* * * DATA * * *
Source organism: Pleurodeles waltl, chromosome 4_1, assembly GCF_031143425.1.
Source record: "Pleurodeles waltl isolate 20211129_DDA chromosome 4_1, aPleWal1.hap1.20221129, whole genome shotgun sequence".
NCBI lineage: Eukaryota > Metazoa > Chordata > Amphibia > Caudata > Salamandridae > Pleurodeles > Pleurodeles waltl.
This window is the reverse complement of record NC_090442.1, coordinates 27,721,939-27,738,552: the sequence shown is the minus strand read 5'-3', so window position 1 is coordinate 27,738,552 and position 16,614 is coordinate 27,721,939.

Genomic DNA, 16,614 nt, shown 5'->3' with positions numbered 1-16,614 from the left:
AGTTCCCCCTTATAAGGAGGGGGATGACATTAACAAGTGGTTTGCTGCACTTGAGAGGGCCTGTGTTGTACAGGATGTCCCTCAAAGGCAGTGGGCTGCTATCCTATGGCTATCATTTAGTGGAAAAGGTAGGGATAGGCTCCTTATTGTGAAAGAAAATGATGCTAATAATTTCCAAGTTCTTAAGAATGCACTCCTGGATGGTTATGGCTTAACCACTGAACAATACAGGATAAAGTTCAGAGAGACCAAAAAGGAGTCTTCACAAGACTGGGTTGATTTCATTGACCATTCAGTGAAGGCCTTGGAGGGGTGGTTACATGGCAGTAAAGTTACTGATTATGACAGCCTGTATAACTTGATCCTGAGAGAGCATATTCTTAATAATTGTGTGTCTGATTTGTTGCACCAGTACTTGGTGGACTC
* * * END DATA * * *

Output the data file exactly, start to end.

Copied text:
Source organism: Pleurodeles waltl, chromosome 4_1, assembly GCF_031143425.1.
Source record: "Pleurodeles waltl isolate 20211129_DDA chromosome 4_1, aPleWal1.hap1.20221129, whole genome shotgun sequence".
NCBI lineage: Eukaryota > Metazoa > Chordata > Amphibia > Caudata > Salamandridae > Pleurodeles > Pleurodeles waltl.
This window is the reverse complement of record NC_090442.1, coordinates 27,721,939-27,738,552: the sequence shown is the minus strand read 5'-3', so window position 1 is coordinate 27,738,552 and position 16,614 is coordinate 27,721,939.

Genomic DNA, 16,614 nt, shown 5'->3' with positions numbered 1-16,614 from the left:
AGTTCCCCCTTATAAGGAGGGGGATGACATTAACAAGTGGTTTGCTGCACTTGAGAGGGCCTGTGTTGTACAGGATGTCCCTCAAAGGCAGTGGGCTGCTATCCTATGGCTATCATTTAGTGGAAAAGGTAGGGATAGGCTCCTTATTGTGAAAGAAAATGATGCTAATAATTTCCAAGTTCTTAAGAATGCACTCCTGGATGGTTATGGCTTAACCACTGAACAATACAGGATAAAGTTCAGAGAGACCAAAAAGGAGTCTTCACAAGACTGGGTTGATTTCATTGACCATTCAGTGAAGGCCTTGGAGGGGTGGTTACATGGCAGTAAAGTTACTGATTATGACAGCCTGTATAACTTGATCCTGAGAGAGCATATTCTTAATAATTGTGTGTCTGATTTGTTGCACCAGTACTTGGTGGACTC